Paul Stanley His KISS is on Boise’s list
He’s a bestselling author, painter, philanthropist and a bit soft-spoken. He’s also one of the world’s premier badasses. Paul Stanley, aka Starchild, co-lead singer of KISS and co-writer of many of the band’s best-selling hits, is preparing for the band’s current 35-city tour—dubbed “Freedom to Rock”—which begins in Boise on Thursday, July 7.
“Any band with money can put on a KISS show, but they can’t be KISS,” said Stanley, who spoke to Boise Weekly about his life and legend.
Is there any part of touring that you still love?
Honestly, it’s a lot like winning the lottery but complaining about having to pay taxes. Everybody should have my life. It’s everything anyone could ever dream of. All presidents want to be rock stars; but rock stars don’t ever want to be president.
To that end, do you feel some responsibility to your fans?
We have a legend to live up to and a standard that we’ve kept from the very beginning. I don’t take it lightly. This kind of stature doesn’t come without hard work. But that doesn’t mean it can’t be fun.
I’m certain I’m not the first to tell you that I could be at a KISS concert and see my kids and my parents there.
It would be pretty uncomfortable if I looked out on an audience that looked like an outing for a retirement community. That said, it’s amazing that we’ve become much like a tribe that crosses all generations. It’s still a thrill to see a neighbor, little brother or grandfather at our show. It’s the world’s largest cult and everybody celebrates their membership.
I must tell you that it was a bit of a surprise to learn in your 2014 autobiography, Face the Music, that you were born with a misshapen left ear resulting in a hearing deficiency.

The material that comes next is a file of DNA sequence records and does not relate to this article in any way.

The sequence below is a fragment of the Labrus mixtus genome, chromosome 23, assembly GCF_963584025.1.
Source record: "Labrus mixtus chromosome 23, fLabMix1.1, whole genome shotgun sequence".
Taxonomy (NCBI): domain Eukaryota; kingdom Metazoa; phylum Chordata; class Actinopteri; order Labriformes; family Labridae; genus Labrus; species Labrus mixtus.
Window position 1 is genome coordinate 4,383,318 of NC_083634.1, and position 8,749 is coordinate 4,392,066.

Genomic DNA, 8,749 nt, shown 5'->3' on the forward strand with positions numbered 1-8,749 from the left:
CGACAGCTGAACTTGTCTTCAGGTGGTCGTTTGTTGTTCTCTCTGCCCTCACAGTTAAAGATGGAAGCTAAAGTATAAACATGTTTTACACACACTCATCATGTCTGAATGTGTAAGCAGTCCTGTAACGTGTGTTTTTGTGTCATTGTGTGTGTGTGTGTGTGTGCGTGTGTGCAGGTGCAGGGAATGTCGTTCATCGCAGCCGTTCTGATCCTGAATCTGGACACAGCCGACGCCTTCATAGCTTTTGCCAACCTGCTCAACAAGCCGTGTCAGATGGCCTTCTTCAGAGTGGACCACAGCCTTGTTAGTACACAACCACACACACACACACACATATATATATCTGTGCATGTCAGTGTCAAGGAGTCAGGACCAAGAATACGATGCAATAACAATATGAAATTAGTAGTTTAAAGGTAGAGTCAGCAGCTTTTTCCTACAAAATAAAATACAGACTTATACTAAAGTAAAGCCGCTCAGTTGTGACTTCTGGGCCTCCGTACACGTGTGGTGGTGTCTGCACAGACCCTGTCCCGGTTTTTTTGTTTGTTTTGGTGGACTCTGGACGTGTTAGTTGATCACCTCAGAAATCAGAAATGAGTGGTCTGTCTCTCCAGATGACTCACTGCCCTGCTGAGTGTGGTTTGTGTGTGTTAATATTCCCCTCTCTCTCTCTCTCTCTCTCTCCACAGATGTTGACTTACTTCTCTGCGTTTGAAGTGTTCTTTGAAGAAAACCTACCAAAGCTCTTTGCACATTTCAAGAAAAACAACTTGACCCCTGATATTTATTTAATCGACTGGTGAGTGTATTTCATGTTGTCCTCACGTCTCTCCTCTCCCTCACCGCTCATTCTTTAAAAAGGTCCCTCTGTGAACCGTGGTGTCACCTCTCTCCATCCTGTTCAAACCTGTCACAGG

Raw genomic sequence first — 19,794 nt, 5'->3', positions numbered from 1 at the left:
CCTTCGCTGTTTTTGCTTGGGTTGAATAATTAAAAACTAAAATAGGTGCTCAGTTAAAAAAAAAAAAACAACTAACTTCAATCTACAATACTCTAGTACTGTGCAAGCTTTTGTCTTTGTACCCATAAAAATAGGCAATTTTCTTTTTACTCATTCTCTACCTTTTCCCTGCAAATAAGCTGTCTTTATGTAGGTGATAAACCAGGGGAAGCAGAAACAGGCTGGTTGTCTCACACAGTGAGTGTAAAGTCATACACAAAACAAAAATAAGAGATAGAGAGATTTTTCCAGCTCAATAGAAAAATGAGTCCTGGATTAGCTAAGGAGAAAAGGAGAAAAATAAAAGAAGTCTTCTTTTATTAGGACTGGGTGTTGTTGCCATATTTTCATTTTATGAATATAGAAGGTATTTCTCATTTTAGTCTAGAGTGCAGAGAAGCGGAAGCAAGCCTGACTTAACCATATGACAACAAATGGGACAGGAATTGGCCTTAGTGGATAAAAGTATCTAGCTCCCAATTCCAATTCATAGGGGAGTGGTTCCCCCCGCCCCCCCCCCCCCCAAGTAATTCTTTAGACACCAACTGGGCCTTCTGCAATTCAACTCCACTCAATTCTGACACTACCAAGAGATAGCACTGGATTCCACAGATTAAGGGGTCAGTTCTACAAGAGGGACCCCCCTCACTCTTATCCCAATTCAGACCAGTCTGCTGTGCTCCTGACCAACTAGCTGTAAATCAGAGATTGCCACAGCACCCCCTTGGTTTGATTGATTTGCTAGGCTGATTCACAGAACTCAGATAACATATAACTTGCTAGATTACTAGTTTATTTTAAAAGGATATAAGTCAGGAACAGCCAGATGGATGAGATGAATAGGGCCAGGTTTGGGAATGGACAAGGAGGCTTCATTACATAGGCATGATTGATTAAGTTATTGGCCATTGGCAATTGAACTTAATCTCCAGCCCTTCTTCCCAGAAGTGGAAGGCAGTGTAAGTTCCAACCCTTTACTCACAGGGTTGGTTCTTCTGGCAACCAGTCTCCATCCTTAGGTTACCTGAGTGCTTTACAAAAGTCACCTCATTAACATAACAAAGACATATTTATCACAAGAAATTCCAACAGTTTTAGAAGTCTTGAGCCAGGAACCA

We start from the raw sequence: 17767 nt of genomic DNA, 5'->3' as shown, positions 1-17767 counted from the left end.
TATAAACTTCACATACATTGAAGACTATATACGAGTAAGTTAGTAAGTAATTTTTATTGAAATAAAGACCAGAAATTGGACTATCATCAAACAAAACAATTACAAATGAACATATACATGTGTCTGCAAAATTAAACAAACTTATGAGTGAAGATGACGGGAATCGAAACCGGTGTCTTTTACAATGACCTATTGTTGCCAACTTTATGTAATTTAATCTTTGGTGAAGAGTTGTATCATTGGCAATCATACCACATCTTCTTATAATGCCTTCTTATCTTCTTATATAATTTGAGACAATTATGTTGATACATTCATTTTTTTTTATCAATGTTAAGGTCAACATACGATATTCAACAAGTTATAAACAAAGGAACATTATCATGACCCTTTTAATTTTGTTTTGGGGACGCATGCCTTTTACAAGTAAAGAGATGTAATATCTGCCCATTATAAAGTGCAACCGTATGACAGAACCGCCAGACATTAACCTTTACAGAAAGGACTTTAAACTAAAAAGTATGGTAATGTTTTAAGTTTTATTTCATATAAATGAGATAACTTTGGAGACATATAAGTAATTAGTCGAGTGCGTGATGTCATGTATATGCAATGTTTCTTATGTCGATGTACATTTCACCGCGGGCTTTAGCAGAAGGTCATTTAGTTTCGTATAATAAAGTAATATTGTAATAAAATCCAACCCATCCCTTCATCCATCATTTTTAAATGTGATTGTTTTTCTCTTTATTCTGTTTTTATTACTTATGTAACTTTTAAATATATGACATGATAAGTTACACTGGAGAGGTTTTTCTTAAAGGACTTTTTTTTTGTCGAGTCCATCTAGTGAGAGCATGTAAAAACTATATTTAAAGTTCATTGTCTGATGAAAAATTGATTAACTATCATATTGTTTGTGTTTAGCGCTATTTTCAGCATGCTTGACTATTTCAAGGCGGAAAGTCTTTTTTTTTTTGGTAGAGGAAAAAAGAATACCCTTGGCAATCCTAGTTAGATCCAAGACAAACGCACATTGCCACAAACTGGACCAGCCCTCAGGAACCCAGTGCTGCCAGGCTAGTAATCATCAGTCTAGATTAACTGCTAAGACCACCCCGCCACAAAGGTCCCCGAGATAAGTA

Perhaps part of my quest for fame was really about my own insecurities. Those were magnified by having a birth defect and feeling very insecure, being a little kid who was stared at or being made fun of. Face the Music ended up being a New York Times bestseller and translated into languages all over the world. I really wrote that book for my children, for them to know what it takes to succeed and for them to understand we have a choice to see ourselves as victims or to lead the life that we deserve. For me, it’s very rewarding to share with kids to know that life can be difficult but the outcome can be terrific.
Have you ever considered that KISS arrived at the exact right time in our history of popular culture?
So it seems. I guess we were needed as much as we thought. KISS started as being the band we wanted to see but never saw. As a rock fan, I felt certain things were missing from the bands I was seeing. I think there was a lack of respect, a lack of appreciation for audiences. You had bands on the stage thinking they were doing audiences a favor. I think KISS was a wake-up call, the right band at the right time to mount the attack.
And as far as your endurance—and we’re talking about more than 40 years—my sense is that KISS is an essential rock band but the makeup and pyrotechnics only amplify that.
A crappy band with a big show is still a crappy band. We’ve seen enough of those. You’ve got to have the content. You can’t last 40 years on a gimmick. You’re only the new band on the scene just once and once that buzz dies, it’s deafening. You may end up on the cover of Rolling Stone by putting a teapot on your head; next year you’ll be serving fries.
How do you design one tour to be different from another while not being too different for diehard members of the tribe?
What are we going to do? Come out wearing red leather and hats? We’re KISS. But we try to do a better, more powerful version of what we’ve done before. It doesn’t get bigger, but it sure can get better.